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Amy M. Cherof, Jeffrey B Kennedy, Ronald Wise; Outcomes and Prognostic Factors in Patients with Traumatic Corneal Foreign Body Injuries: a review of 387 cases. Invest. Ophthalmol. Vis. Sci. 2015;56(7 ):6062.
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To evaluate outcomes and identify prognostic factors in patients with traumatic corneal foreign body injuries.
A retrospective chart review was performed of all patients with traumatic corneal foreign body injuries treated by one corneal specialist at the University of Colorado Department of Ophthalmology, from January 8, 2008 through November 6, 2013. The primary outcome of the study was visual acuity, with a poor outcome defined as loss of one or more lines of Snellen visual acuity or a final best corrected visual acuity worse than 20/40 at final follow up. Patient demographics, injury characteristics and treatment methods were recorded and analyzed in order to assess the potential relationship to visual outcome.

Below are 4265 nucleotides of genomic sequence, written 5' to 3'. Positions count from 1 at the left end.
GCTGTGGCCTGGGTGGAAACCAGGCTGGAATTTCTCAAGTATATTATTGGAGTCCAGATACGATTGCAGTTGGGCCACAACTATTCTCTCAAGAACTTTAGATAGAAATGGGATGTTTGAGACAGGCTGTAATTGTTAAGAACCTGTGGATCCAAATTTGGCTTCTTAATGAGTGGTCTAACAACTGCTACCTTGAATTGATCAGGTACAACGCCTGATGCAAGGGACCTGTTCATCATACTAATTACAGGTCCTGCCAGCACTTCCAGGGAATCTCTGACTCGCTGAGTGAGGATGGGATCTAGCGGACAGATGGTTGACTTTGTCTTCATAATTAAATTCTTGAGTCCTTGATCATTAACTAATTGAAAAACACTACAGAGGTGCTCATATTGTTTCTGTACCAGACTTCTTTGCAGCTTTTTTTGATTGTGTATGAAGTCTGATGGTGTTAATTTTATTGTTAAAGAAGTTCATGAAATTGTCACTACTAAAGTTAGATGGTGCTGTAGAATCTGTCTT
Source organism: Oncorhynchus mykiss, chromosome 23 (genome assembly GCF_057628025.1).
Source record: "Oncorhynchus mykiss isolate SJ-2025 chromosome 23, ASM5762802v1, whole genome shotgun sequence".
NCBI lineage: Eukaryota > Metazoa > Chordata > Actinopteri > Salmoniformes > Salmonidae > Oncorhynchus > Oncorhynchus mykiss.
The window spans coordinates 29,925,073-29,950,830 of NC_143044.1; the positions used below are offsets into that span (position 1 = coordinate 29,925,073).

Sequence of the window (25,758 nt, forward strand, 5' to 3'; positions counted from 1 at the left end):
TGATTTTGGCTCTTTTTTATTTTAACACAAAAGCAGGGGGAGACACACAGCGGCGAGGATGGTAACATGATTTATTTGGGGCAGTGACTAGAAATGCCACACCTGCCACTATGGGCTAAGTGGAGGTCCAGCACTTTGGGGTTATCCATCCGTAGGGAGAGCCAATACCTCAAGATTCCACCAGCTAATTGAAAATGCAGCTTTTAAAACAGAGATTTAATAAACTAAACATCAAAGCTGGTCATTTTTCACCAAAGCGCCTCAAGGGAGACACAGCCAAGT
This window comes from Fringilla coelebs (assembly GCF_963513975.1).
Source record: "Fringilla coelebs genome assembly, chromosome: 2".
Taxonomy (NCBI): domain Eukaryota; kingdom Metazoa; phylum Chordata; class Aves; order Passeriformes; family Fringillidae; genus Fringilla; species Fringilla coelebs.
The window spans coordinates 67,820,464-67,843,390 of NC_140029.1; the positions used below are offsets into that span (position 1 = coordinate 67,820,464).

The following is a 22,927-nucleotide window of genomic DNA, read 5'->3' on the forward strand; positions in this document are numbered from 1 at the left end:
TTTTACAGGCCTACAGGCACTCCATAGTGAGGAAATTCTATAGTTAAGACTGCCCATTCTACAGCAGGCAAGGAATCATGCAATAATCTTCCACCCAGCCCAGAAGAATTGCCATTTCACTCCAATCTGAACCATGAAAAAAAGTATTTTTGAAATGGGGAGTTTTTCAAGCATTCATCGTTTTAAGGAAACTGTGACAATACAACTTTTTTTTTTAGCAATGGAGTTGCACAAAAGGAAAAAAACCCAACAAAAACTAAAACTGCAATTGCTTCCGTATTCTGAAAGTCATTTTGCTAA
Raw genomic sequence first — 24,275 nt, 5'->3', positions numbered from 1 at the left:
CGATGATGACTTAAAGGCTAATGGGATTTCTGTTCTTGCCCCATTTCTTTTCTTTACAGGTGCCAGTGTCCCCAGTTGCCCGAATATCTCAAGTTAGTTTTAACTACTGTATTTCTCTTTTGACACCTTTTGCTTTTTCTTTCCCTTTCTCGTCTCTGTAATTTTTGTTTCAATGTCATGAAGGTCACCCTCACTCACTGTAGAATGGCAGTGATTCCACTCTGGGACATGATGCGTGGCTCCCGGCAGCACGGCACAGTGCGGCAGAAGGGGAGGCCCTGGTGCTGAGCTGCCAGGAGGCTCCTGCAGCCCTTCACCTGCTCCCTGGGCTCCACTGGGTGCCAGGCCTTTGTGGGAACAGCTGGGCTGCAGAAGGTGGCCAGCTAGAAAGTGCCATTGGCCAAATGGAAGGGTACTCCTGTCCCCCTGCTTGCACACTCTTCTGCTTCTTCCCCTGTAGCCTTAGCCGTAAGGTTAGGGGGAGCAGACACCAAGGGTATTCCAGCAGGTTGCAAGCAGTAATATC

A total of 534 consecutive cases were reviewed, of which 387 were included in the study. Overall, 9.8% of patients had a poor outcome. Improvement in Snellen acuity by 1 or more lines was seen in 66.9% of patients. Time to presentation, foreign body location, foreign body material, removal method, and post removal patching or bandage contact lens use were not associated with a significant difference in patient outcomes. Treatment with fluoroquinolone antibiotics after foreign body removal was associated with a statistically significant reduction in poor outcomes (p=0.0198), as was delayed treatment with topical steroids (OR 0.427, p=0.0298).
The incidence of poor outcomes is low in patients suffering from a corneal foreign body injury. Patients should be treated with fluoroquinolone antibiotics and delayed topical steroids following foreign body removal in order to reduce the incidence of poor outcomes.
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